Murder evidence reviewed

The trial of a Red Deer man accused of arranging a gang-style murder has gone into recess while the presiding judge reviews evidence and arguments from the voir dire. The voir dire, or trial within a trial, was held to determine the admissibility of two statements.

The trial of a Red Deer man accused of arranging a gang-style murder has gone into recess while the presiding judge reviews evidence and arguments from the voir dire.

The voir dire, or trial within a trial, was held to determine the admissibility of two statements.

The first is a statement that defendant Christopher Fleig, 28, gave to police the day he was arrested and charged with conspiracy to commit murder and first-degree murder in the shooting of Brandon Neil Prevey, 29.

Prevey, alleged to be a rival in illicit drugs trade, was killed at 3 a.m. on April 5, 2009, just after stopping his Jeep Cherokee in front of a house on Ibbotson Close in Red Deer. He and a woman with him had planned to attend a party at the house. The woman was not injured.

Witnesses testifying in the trial proper said Fleig was parked in the neighbourhood with another man and gave the order to shoot over a two-way radio.

Fleig was arrested at his home on March 29, 2010, during a meeting with RCMP investigators. He was taken to the Red Deer City detachment, where he gave a statement, and then placed in a holding cell.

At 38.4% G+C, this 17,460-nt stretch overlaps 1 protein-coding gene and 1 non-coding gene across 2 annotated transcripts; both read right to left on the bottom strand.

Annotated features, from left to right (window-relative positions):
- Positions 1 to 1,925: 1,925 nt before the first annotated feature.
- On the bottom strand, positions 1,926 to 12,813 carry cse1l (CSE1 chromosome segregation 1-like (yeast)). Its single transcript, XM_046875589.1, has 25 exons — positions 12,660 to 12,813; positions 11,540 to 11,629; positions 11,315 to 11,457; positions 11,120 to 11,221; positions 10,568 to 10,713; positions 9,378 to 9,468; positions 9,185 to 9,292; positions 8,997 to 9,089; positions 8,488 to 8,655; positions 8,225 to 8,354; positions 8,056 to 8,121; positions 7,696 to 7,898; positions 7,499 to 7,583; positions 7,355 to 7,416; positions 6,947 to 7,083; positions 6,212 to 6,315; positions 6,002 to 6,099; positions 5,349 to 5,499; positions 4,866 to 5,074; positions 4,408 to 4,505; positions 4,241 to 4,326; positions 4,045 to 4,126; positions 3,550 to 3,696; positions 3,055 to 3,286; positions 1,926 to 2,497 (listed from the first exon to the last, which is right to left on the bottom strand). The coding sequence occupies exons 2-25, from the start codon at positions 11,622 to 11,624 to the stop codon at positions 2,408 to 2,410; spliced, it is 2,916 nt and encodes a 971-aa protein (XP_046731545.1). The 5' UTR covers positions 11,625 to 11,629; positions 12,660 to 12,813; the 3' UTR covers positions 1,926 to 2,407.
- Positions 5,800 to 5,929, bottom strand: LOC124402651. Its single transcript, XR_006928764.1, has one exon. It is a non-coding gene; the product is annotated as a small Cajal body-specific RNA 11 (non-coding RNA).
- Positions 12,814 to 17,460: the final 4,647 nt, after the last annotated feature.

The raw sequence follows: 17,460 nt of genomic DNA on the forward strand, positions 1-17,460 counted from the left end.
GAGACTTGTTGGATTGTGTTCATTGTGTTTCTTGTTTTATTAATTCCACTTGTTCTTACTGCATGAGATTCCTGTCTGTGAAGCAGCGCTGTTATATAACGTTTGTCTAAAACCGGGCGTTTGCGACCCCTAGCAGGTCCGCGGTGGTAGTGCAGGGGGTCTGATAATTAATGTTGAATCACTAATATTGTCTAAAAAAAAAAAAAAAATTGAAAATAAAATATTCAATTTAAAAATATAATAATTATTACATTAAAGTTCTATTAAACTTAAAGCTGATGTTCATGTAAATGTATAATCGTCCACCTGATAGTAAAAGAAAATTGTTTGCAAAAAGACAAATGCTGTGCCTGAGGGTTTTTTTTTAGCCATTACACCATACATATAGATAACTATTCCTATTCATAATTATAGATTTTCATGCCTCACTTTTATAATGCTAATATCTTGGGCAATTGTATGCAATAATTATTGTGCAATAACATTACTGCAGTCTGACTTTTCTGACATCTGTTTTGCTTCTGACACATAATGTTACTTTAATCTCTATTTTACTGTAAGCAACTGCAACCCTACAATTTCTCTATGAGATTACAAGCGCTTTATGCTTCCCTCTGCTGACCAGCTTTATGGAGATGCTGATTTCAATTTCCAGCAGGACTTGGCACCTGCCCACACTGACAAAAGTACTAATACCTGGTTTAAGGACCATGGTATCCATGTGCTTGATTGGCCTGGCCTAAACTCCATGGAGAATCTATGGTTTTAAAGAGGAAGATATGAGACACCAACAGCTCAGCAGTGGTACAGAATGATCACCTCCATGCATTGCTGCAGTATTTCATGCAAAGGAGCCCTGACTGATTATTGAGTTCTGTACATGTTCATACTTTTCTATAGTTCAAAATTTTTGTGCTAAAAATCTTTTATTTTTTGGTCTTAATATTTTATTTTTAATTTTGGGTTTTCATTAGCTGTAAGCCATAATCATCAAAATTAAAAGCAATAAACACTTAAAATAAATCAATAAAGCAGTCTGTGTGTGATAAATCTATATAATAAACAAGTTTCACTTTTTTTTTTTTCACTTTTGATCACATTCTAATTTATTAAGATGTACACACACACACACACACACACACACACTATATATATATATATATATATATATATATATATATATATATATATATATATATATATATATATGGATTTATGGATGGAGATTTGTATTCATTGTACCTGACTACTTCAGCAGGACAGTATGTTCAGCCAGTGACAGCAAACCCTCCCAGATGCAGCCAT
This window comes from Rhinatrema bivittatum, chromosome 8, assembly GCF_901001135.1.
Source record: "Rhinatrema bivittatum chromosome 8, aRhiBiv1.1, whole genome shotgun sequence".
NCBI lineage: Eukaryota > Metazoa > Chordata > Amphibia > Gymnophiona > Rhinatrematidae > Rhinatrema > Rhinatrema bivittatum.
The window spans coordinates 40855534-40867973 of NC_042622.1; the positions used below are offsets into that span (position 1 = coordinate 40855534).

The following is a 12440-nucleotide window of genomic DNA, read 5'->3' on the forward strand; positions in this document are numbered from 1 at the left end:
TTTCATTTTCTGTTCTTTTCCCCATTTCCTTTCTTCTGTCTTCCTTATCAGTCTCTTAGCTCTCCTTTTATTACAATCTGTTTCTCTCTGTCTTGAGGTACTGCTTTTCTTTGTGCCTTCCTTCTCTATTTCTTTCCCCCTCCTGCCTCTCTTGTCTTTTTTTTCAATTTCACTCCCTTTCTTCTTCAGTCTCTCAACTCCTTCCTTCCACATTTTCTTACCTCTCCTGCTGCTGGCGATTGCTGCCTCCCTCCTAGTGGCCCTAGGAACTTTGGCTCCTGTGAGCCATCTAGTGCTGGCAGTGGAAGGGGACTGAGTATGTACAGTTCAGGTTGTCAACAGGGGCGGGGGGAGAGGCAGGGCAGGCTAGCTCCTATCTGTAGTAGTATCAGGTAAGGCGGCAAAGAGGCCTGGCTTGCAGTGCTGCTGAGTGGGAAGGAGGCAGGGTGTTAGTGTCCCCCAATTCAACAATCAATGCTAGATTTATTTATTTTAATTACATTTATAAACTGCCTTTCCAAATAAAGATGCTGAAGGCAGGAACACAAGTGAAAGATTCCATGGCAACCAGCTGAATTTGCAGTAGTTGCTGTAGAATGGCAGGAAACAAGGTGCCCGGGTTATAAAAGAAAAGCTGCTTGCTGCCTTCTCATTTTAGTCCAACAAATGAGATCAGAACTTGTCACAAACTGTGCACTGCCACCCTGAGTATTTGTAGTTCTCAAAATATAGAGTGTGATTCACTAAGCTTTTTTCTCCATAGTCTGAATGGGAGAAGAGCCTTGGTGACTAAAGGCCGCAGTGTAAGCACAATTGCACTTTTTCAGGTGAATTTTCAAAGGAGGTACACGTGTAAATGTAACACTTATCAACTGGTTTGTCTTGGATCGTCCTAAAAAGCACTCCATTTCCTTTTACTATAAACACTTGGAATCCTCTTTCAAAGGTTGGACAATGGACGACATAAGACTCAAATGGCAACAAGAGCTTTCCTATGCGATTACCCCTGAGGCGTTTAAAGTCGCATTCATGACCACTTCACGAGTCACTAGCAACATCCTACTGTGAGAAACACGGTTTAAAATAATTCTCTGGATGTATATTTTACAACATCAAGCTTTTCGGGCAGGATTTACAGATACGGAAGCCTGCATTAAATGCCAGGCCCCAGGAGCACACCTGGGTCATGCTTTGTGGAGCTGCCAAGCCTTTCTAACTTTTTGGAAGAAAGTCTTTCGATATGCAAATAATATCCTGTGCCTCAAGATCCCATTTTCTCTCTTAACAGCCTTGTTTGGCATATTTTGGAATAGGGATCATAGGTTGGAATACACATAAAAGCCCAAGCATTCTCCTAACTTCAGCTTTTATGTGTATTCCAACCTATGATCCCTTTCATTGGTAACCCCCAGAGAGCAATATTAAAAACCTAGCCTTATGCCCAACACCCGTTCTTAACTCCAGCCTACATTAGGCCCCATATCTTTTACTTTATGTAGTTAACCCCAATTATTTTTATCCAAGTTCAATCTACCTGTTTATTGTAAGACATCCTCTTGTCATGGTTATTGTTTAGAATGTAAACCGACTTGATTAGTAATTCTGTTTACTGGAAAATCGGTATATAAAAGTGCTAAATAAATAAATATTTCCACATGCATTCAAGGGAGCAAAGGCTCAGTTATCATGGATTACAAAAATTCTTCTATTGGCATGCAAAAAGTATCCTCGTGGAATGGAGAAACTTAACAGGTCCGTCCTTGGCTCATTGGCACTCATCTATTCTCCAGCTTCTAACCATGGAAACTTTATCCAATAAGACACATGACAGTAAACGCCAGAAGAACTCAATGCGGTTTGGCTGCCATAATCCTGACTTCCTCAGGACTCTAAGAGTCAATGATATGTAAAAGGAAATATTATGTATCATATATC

Fleig’s lawyer, Allan Fay, has argued that his client’s rights under the Canadian Charter of Rights and Freedoms were violated so his statement was not admissible.

The other statement was given by a man alleged to have found and turned in the murder weapon, but who died later of natural causes.

Darrell Phillips told police he dug up the gun, minus its magazine, while operating a skid-steer on the east side of Gasoline Alley. He showed the handgun to a store owner and police were called.

Crown prosecutors Jason Snider and Tony Bell have applied to have Phillips’ statement admitted as evidence without having the benefit of his testimony.

Evidence from the voir dire also included testimony by Red Deer psychiatrist Amar Singh, who said Fleig had been diagnosed with bipolar disorder at the age of 13.

Singh said he found Fleig to be in a manic state and experiencing “delusions of grandiosity.”

Justice Kirk Sisson plans to announce his decision on the statements when the trial resumes on Thursday.

bkossowan@bprda.wpengine.com

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